I appreciate that you take the time to read our blog. Only when we foster such conversation between both sides can we begin to come to some sort of common ground. I like the dialogue, respect other opinions, and hope that you have an appreciation for these things as well.

    I do give the benefit of the doubt to most people being criticized on his/her actions caught on video. With editing abilities these days, almost anything can appear to come across in a negative manner when that may not be how it actually occurred. With that said, I do not condone what was seen in the MFA video mentioned in this blog post.

    I think agriculture subsidies are largely misunderstood, but then again I am pro ag. I doubt either of us would come to an agreement on that. Get rid of them, I think that would be okay, but then the government should not have regulatory power over what we can grow, where and how on the land that we own as free citizens.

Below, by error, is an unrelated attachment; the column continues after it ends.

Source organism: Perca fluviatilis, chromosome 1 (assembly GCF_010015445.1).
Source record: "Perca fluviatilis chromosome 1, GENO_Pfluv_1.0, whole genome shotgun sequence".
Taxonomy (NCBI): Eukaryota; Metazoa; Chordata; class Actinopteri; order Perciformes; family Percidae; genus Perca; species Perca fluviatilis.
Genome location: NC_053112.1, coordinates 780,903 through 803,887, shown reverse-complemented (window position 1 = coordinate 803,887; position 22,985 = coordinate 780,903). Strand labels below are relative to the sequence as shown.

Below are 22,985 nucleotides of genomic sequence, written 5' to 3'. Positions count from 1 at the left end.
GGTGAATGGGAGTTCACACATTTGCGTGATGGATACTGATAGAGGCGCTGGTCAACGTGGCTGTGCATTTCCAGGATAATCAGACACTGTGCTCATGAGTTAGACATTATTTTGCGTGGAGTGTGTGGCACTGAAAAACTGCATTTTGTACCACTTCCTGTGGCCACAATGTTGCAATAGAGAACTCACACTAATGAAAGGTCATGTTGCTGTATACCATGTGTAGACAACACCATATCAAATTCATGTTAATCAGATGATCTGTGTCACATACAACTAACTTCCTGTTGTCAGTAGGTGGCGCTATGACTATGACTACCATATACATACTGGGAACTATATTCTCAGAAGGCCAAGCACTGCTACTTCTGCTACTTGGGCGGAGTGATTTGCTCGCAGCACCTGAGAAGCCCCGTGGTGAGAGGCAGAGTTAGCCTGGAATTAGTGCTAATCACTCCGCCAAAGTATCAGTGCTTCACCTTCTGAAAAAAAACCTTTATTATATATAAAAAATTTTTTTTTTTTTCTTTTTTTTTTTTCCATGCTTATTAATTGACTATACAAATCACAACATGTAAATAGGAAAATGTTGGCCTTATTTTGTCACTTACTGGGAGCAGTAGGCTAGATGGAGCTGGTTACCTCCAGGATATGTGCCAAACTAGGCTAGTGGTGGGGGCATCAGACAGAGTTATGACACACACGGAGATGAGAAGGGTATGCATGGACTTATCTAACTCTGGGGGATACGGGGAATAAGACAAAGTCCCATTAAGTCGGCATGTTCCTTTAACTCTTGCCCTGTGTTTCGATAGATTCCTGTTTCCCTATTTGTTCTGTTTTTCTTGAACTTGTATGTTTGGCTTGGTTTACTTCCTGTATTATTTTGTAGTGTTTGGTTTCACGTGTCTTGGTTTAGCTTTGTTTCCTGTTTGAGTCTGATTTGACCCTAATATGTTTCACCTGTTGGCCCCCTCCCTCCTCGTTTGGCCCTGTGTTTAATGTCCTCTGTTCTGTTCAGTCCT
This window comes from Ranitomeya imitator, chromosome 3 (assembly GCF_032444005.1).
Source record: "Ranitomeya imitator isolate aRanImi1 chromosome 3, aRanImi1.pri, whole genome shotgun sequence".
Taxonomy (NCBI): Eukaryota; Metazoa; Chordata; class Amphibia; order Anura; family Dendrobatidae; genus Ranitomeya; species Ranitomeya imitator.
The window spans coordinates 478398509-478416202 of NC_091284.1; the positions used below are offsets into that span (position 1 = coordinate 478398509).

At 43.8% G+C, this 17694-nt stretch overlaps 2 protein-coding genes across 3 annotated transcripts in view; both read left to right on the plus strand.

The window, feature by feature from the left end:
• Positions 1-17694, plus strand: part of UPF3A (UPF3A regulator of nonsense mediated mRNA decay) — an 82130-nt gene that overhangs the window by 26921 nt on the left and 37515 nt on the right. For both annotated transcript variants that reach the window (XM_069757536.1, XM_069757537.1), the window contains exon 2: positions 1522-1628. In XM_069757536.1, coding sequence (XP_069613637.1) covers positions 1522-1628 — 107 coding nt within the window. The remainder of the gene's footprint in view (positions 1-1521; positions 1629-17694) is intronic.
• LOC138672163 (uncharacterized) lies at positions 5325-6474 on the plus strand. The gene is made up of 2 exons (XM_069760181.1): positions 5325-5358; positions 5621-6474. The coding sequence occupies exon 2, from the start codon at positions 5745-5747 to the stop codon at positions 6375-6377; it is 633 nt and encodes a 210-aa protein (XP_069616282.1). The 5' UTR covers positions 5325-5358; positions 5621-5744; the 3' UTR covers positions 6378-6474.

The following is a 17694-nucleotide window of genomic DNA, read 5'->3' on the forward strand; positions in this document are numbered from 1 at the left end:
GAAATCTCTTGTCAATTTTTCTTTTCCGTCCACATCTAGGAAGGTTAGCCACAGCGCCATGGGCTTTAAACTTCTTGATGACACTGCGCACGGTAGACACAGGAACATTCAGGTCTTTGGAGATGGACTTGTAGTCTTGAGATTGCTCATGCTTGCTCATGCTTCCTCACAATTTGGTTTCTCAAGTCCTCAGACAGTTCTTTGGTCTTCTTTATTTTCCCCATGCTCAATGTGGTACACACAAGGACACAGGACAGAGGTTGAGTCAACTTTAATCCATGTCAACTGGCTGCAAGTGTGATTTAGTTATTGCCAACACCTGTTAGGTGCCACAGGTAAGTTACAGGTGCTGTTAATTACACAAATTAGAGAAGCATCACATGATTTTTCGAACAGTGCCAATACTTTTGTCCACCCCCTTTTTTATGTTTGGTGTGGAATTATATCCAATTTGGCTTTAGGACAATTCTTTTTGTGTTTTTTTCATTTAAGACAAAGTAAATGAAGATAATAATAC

There's a dichotomous argument that exists between the ability to produce enough food for the world's population while still maintaining that production at an affordable price to consumers and the environment. If you have the golden answers on how to accomplish this, because that is what it all comes down to, please share. I would be enthused because that is what we (agriculture in general) are in the business to do - feed people, and what a noble cause!

    I'm proud of the industry my family has been involved in for over a hundred years. It hurts when one person's bad actions become representative of the entire industry. Not all parents are abusive, yet when you hear of such cases it rarely is viewed as a blanket opinion of all people who have children - and it surely doesn't affect the way they make a living!

    I apologize for not catching your comment sooner. I ran across it today and responded immediately. Again, I appreciate you reading the blog and creating dialogue. That is something that is good for all of us.

    Sincerely,

    Tera Rooney